Columbia River Treaty Renegotiation Brings Out Crowd And Contention In Tri-Cities

Mica Dam in British Columbia is one of three Canadian projects built under the terms of the 1964 Columbia River Treaty. CREDIT: DAR56 - TINYURL.COM/YC4K2DTJ
Mica Dam in British Columbia is one of three Canadian projects built under the terms of the 1964 Columbia River Treaty. CREDIT: DAR56 - TINYURL.COM/YC4K2DTJ

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The Columbia River Treaty is costing U.S. ratepayers and public utility districts too much. That was the broad sentiment at a sometimes-tense town hall Monday about ongoing treaty negotiations. 

At the Richland meeting, negotiating officials laid out the complicated back-and-forth between the U.S. and Canada. A panel of U.S. negotiators listened to people’s concerns, including worries about the cost of downstream power benefits, transparency of the talks, ecosystem protections and climate change.

Modernizing The Treaty

The treaty has guided flood control and hydropower operations along the Columbia River since the early 1960s. Now the U.S. and Canada are modernizing it.

As it stands, dam operators in the U.S. must deliver electricity to Canada in exchange for its water storage. Regional public utility district managers said that price is too high. 

Gary Ivory, with the Douglas County Utility District, called it an “undue burden.”

“You’re looking into the face of the people who actually pay the burden of this Columbia River Treaty,” Ivory said. “We feel like this is kind of like having a millstone hung around your neck. It’s unbalanced. It’s unfair.” 

Ivory said that for central Washington’s Douglas County, that payment amounts to $500 per customer per year. 

Negotiators wouldn’t give specifics but said they hope to lower what’s called “Canadian Entitlement.”

“We believe that anything less than a 90% reduction (of the entitlement) is going to be a failure on your part,” Ivory told the panel of negotiators.

People also complained that process is taking too long. They said negotiators were “stonewalling” their questions about transparency.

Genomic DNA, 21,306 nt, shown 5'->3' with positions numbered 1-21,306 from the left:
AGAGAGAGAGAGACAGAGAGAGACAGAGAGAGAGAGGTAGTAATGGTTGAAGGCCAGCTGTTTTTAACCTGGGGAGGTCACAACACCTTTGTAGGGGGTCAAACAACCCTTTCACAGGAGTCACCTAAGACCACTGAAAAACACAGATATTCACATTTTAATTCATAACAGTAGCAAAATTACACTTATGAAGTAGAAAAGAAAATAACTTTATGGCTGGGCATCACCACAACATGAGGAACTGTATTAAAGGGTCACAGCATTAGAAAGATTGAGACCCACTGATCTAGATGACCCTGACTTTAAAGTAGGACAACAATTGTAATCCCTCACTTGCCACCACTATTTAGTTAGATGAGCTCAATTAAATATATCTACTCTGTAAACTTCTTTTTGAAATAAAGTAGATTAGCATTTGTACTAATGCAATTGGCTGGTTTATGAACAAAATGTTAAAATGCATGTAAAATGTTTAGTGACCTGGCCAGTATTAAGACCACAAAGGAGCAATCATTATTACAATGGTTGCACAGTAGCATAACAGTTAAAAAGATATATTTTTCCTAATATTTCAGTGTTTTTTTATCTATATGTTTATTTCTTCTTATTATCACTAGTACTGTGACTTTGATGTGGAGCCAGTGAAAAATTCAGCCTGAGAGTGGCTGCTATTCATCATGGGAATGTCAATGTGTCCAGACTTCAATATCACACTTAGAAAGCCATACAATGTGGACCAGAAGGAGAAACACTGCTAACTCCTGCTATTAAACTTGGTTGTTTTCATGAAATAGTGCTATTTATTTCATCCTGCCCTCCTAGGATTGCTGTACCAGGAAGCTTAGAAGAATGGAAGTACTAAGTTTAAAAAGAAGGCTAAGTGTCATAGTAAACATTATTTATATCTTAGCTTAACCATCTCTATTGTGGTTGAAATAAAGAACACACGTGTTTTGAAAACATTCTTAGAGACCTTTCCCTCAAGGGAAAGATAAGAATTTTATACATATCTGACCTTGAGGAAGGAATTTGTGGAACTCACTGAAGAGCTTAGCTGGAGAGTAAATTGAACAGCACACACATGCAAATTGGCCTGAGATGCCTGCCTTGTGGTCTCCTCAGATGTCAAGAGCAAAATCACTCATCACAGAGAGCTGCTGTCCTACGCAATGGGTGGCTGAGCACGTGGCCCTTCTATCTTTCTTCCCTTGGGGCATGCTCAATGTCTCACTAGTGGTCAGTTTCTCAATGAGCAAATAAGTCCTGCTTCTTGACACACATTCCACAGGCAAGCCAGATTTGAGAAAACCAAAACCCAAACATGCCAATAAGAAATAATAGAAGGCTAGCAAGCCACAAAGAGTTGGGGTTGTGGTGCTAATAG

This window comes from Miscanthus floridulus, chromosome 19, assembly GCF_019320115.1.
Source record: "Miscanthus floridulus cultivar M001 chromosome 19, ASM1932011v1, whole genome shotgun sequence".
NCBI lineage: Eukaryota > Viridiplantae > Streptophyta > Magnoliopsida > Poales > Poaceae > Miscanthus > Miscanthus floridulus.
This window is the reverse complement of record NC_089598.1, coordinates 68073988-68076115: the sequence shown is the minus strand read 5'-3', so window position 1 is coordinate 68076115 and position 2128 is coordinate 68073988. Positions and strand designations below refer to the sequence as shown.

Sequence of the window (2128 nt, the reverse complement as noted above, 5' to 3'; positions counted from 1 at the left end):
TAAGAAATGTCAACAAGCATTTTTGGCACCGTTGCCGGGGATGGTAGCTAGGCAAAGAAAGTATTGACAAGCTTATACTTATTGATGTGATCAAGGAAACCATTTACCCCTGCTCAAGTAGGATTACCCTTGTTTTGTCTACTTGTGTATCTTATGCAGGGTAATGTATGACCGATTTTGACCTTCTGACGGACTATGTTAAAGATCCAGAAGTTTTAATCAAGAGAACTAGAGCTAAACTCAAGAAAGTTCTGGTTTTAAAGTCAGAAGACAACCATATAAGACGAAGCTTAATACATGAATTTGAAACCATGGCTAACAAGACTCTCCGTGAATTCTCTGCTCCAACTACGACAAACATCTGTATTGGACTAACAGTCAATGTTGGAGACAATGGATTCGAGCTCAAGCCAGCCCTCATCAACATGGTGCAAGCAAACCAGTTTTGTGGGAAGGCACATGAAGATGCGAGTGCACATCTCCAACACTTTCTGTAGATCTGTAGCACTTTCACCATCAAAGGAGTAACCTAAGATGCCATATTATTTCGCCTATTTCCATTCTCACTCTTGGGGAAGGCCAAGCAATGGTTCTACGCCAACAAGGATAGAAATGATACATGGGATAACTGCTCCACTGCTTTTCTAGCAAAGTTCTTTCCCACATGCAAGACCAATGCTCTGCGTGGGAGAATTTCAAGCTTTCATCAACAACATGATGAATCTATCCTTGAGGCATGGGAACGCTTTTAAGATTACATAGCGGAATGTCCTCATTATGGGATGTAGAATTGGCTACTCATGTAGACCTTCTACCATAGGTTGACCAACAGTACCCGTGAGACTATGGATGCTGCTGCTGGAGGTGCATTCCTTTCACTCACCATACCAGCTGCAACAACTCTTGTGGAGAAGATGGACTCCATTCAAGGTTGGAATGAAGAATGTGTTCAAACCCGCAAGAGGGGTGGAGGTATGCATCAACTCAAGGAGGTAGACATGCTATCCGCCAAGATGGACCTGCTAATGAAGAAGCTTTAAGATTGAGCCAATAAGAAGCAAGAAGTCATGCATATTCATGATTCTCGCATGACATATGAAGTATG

Jill Smail, the lead negotiator for the U.S. State Department, said having back-and-forth conversations in public wouldn’t benefit the negotiations.

Grand Coulee Dam File Photo - CREDIT Bureau of Reclamation

When the Grand Coulee Dam was built between 1933 and 1941, it effectively blocked salmon from traveling to the upper reaches of the Columbia River. CREDIT: U.S. Bureau of Reclamation.

“The reason that we’re having (the meetings) in confidence is because we need to have these hard conversations on the issues people have brought up tonight,” Smail said. “Both countries recognize that, and that’s the process we’ve chosen.”

Several conservationists asked the negotiators to add in support for ecosystems and fish protection, something they’ve said is a goal for both countries. Smail said both countries already use the treaty to help augment flows to benefit salmon.

“We will seek opportunities to build upon the region’s investments and the treaty’s flexibility to improve ecosystem cooperation for the benefit of fish and wildlife in both countries,” Smail said.

To move toward resolving an earlier controversy – when U.S. tribes weren’t involved in the official negotiations – Smail said three tribal representatives were at the most recent negotiations in British Columbia. She said negotiators also consult with tribes before and after meetings.

“Some of them were able to join us as ‘expert advisors,’” Smail said. “We were thrilled to have them with us and to benefit from their expertise and experience. I think that we’re going to continue this positive work with the tribes moving forward.”

A group from the Lower Columbia Basin Audubon Society asked that negotiators also remember birds rely on fish..

“The bald eagle is very much reliant on the Columbia River, as a feeding source for fish, so I want to make sure that you negotiate well to maintain the water flows in the river for salmon,” said Dana Ward with the Audubon Society.

Request Of Congressman Newhouse

The U.S. State Department and the Northwest Power and Conservation Council hosted the public meeting, at the request of U.S. Rep. Dan Newhouse. Officials had previously held meetings in Spokane, Portland, Boise and Kalispell, Montana.

Newhouse pushed for the meetings to give people in the Mid-Columbia a chance to voice their concerns.

“There’s a critical juncture here  that we have an opportunity to renegotiate the terms of this treaty that can make it even better for us and Canada,” Newhouse said in an opening statement Monday evening.

The current treaty framework will change in 2024, when Smail said the flood control aspect is “less defined approach in terms of operations and payment.” There is no timeline yet on when the modernization of the treaty will be finalized.